Cloud technology is an integral part of the digital revolution that has a transformative impact on how we do business. Shifting to the cloud from an on-premises solution is a practical decision with numerous technical and business benefits. Most organizations have moved at least one service in the cloud, and the hybrid model is becoming a common approach to managing applications as well as databases efficiently. According to Forbes, a survey by LogicMonitor in which 300 influencers were interviewed reveals that 27% of respondents expect 95% of workloads to run in the cloud by 2022.
Businesses should capitalize on the possibilities and opportunities the cloud provides before migrating their workloads and services. Here are some tips to streamline the migration process in 2021 and make it as simple as possible.
Cloud migration services guarantee many potential upsides, but they represent a major tech upgrade and you must consider everything carefully in advance. Assess your budget so that you know how much the project is going to cost. Which applications and systems are you looking to transfer to the cloud? Will the migration lead to system downtime or is it prone to any inefficiencies? If so, how will this affect business operations and your ability to offer regular customer service?
You can answer these questions by conducting a step-by-step audit of your existing IT infrastructure. Map every element and related workflow to the new cloud deployment. Streamline wherever possible, and ensure that you are running the latest version of all software. Add provisions to accommodate new applications and functionality so that cloud technology enables wherever your business wishes to go long-term. Invest in the resources you need to get there, including migration servers, analytics, content services connectors, and integration with third-party tools.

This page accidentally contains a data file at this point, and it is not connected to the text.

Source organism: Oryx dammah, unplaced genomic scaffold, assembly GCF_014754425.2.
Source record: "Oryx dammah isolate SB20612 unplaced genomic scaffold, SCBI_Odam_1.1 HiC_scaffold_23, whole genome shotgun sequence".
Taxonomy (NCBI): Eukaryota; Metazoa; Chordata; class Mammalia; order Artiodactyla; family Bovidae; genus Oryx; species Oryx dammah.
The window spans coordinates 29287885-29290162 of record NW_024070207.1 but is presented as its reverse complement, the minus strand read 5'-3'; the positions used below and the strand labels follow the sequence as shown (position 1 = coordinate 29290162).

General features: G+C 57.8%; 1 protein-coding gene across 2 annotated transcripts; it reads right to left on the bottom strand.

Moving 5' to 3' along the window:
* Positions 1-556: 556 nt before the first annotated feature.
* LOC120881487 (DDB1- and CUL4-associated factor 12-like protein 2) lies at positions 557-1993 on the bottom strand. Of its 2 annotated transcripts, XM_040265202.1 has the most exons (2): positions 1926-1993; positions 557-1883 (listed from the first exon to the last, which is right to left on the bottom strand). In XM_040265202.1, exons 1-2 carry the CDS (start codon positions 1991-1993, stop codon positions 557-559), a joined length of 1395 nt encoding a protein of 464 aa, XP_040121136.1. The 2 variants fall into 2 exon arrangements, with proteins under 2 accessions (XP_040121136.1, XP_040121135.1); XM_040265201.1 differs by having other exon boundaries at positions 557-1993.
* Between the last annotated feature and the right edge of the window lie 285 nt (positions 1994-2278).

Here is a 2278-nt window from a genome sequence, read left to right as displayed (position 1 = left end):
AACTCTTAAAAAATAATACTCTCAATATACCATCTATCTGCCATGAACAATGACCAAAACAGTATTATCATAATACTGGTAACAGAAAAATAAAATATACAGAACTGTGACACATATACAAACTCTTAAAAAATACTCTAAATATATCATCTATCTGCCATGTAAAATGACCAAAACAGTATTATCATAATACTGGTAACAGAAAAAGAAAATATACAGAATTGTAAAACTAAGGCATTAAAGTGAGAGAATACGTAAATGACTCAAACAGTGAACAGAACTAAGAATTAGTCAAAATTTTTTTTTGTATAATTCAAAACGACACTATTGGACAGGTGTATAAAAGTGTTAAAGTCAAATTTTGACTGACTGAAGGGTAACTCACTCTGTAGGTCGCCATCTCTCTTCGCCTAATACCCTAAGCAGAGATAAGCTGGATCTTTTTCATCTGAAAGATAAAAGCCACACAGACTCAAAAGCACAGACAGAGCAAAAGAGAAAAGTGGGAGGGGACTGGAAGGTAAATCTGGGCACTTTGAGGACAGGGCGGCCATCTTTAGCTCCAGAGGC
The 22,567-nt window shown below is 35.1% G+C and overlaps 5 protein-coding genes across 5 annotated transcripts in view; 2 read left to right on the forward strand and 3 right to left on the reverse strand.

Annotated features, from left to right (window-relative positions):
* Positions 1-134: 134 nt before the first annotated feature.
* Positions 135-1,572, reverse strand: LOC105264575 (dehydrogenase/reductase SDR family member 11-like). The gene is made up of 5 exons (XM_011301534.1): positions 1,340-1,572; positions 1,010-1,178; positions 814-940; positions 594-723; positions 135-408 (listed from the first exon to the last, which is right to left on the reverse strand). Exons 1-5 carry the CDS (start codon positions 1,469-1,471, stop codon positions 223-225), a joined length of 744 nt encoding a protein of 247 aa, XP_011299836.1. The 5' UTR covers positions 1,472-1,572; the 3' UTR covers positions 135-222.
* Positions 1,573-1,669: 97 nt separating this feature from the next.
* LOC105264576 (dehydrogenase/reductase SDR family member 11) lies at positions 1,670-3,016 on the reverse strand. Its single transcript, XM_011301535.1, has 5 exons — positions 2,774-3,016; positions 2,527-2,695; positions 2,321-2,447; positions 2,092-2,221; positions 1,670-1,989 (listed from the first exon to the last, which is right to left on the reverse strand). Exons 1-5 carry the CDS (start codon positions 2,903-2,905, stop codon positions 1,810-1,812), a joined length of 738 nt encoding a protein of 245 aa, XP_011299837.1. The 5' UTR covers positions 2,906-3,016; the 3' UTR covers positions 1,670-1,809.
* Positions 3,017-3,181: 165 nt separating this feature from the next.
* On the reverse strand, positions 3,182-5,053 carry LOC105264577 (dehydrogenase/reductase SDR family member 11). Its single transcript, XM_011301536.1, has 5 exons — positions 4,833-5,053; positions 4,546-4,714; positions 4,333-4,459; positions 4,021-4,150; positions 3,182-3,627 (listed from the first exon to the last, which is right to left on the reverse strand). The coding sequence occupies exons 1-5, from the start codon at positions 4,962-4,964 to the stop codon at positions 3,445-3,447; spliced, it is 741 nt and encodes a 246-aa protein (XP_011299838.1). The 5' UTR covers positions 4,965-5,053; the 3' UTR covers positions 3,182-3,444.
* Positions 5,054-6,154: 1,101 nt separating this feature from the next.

The ideal approach is to perform a technology assessment and build an inventory of your current applications, hardware, and systems containing data. This will determine the processes that match the cloud and those you should keep in-house. For instance, some bandwidth-intensive applications do not suit cloud hosting, while CRM software is an ideal fit.
Data security is paramount when it comes to IT initiatives. It begins with understanding user roles and permissions so that you know who has access to the data being migrated and how they will access it. Let’s consider an example. If you determine whether an employee uses their PC frequently at the office, at home, or a cafe, you will be bringing VPN solutions into the equation.
In any scenario, there are multiple options and configurations for protecting access to enterprise data in the cloud. Many platforms simplify Role-based access control (RBAC) that you can use to look into application, network, and management layer access. This gives employees access rights to only the information they need to perform their job duties. Also, you can natively configure standard security protocols and effortlessly spin up new resources from the cloud. For instance, if you require encryption at rest on your existing storage array, lookup encryption management options that you can configure.
Notably, certain activities introduce security vulnerabilities into an environment. An instance is accidentally assigning a public IP address with open inbound ports when deploying a new virtual machine. You can mitigate such risks by reviewing existing on-premises security policies and requirements before applying them to cloud resources.
This is a major undertaking for any organization, be it an SMB or a large enterprise. Companies often manage several documents and they realize just how challenging it is when the time comes to migrate some of them. So, before making the transition, evaluate the content you need to migrate and decide what you can do without. There will be files ranging from client databases to SaaS products, and they are likely scattered across multiple locations. Based on this, think about your next step. If it is a large-scale migration that involves physical equipment, the associated costs will be higher. Smaller migrations over a high-speed and reliable Internet are simpler and easier on the budget.